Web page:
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Regulating cyberspace: concepts and controversies

Herman T. Tavani (Department of Philosophy, Rivier College, Nashua, New Hampshire, USA)

Library Hi Tech

ISSN: 0737-8831

Article publication date: 13 March 2007

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Abstract

Purpose

The purpose of this paper is to provide an overview of some issues and controversies surrounding arguments for regulating cyberspace.

Design/methodology/approach

The paper begins with a brief investigation of some background questions such as “What is cyberspace?” and “What is meant by ‘regulation’?” It then considers some distinctions between descriptive and normative aspects of questions involving internet regulation. Next, the paper examines Lawrence Lessig's model, which describes four modes of regulation that can be applied to cyberspace. The paper then considers some recent controversies that have emerged because of “regulation by code” and the “privatization of information policy.”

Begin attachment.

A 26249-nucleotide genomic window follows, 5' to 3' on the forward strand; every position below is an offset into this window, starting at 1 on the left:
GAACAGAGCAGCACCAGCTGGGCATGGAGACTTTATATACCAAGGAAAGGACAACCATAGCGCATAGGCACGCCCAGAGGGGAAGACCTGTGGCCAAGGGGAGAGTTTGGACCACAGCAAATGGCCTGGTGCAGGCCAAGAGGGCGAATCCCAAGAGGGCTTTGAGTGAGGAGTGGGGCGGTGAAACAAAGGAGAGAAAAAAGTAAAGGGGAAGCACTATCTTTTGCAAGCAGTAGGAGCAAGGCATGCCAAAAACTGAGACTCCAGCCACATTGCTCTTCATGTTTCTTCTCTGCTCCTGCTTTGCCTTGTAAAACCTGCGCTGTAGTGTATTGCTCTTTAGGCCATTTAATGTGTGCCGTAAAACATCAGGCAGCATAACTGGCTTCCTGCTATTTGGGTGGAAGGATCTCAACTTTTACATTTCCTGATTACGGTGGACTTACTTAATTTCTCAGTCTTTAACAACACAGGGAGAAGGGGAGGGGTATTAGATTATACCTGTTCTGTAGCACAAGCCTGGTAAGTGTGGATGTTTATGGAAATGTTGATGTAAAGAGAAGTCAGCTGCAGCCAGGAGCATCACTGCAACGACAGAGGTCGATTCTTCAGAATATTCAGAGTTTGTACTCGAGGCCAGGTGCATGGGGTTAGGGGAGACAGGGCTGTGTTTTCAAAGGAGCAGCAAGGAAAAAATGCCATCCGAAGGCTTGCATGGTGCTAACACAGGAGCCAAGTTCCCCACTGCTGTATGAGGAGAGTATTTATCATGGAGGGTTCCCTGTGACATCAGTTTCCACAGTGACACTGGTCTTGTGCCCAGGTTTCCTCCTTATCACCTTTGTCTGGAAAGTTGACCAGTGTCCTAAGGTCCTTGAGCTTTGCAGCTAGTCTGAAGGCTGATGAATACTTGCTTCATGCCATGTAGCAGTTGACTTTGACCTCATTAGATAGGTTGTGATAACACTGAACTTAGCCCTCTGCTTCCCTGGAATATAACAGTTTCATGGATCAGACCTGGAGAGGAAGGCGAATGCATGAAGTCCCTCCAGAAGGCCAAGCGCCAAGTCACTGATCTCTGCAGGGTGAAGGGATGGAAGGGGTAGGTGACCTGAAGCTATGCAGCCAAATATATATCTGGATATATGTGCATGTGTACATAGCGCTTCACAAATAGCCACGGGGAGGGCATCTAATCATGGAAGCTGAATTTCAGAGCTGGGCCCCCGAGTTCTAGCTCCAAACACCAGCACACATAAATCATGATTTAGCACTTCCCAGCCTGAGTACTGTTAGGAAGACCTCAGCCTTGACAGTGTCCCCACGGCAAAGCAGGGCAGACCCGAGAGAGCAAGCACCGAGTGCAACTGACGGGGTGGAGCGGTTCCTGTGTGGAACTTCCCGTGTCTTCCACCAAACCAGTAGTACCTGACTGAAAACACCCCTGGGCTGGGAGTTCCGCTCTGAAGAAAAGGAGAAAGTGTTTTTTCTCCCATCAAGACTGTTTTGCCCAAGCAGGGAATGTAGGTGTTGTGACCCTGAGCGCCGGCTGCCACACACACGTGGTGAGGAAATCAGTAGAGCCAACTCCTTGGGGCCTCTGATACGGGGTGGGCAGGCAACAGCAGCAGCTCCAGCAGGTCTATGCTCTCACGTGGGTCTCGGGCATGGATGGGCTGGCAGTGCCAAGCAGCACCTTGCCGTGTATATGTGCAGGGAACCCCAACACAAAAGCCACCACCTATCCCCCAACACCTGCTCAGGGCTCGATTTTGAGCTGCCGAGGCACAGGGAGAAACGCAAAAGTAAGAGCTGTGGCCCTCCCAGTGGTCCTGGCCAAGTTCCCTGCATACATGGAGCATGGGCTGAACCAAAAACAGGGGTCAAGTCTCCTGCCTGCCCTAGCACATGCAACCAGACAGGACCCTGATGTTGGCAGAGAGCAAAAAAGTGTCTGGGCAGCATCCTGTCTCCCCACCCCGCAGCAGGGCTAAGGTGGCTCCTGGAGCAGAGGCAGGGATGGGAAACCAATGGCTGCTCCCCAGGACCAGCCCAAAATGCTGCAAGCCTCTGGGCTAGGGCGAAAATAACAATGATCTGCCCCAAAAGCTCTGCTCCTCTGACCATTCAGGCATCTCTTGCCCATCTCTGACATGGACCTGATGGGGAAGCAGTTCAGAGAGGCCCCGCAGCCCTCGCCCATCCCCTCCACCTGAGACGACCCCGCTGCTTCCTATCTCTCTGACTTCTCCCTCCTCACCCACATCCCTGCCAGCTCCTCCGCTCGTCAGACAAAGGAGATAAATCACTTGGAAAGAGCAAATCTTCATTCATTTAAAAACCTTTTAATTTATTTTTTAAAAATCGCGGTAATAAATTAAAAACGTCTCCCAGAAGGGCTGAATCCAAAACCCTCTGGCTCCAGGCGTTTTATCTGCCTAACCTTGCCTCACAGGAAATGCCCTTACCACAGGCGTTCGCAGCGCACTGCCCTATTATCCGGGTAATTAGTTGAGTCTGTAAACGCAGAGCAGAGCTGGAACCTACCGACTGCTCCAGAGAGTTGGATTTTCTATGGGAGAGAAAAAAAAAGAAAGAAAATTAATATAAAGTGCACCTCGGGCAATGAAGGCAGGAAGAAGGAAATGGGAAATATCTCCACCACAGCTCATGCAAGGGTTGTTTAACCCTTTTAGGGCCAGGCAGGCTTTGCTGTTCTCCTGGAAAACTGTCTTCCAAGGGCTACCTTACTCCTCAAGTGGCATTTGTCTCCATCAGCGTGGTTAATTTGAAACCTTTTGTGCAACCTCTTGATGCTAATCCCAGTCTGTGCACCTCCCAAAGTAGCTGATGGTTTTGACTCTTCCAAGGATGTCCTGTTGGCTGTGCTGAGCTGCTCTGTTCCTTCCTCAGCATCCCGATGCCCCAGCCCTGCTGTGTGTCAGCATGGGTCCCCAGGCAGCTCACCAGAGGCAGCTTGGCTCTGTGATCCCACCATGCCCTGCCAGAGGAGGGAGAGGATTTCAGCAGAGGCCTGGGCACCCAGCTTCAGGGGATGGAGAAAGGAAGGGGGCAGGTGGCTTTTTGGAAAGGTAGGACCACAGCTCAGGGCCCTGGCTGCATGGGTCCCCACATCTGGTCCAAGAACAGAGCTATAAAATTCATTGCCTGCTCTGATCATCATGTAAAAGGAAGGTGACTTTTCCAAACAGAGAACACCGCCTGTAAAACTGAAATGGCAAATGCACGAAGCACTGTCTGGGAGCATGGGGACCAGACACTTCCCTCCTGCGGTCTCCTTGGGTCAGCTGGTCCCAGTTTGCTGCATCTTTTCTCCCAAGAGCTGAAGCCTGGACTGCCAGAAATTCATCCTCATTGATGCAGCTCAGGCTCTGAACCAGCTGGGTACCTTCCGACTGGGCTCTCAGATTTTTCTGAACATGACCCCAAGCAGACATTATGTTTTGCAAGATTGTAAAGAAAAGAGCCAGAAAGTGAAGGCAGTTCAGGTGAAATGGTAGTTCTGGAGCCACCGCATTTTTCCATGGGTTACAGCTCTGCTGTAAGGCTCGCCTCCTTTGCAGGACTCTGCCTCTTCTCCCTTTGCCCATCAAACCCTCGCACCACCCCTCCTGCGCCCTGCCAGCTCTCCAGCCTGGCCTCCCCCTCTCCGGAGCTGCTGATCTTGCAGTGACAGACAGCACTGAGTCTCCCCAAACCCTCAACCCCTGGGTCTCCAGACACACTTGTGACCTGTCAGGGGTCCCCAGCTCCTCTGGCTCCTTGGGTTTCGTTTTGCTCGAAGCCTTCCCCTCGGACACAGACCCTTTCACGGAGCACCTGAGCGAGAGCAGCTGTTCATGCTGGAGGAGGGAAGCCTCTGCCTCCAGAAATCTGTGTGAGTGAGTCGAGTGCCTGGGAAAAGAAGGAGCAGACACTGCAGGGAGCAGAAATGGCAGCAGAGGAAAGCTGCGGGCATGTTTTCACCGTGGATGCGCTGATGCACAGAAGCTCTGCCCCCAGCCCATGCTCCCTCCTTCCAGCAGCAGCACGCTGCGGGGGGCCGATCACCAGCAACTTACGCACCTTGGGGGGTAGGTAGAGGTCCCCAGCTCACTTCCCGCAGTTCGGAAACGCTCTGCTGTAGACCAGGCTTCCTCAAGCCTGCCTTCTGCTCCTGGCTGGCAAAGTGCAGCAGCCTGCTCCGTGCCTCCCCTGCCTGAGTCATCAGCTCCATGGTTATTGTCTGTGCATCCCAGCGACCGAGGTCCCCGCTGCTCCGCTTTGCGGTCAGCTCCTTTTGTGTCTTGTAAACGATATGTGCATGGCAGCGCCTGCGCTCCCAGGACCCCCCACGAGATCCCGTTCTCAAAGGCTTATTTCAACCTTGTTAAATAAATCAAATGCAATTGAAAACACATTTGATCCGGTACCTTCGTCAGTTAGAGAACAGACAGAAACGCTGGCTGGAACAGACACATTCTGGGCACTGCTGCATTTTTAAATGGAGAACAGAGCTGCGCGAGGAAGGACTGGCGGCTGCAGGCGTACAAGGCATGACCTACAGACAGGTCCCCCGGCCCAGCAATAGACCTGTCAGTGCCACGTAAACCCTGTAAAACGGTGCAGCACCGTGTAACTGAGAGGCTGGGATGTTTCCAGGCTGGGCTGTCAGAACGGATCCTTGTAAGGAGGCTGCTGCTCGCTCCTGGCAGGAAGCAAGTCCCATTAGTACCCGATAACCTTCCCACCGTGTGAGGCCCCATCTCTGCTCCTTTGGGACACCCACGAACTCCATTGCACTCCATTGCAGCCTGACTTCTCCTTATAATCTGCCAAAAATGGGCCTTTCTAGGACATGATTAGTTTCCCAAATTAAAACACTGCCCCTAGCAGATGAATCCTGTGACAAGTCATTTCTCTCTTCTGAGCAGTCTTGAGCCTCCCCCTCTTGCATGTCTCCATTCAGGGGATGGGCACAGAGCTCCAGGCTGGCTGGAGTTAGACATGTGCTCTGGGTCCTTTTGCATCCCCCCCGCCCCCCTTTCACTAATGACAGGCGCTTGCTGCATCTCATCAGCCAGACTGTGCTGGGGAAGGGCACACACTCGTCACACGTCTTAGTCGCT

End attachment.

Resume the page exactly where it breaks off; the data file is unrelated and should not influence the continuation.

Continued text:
Findings

Cyberspace regulation raises ethical concerns.

Research limitations/implications

Internet regulation is evolving.

Originality/value

The way cyberspace is viewed, either as a “place” or as a “medium,” affects how it will be regulated.

Keywords

Citation

Tavani, H.T. (2007), "Regulating cyberspace: concepts and controversies", Library Hi Tech, Vol. 25 No. 1, pp. 37-46. https://doi.org/10.1108/07378830710735849

Publisher

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Emerald Group Publishing Limited

Copyright © 2007, Authors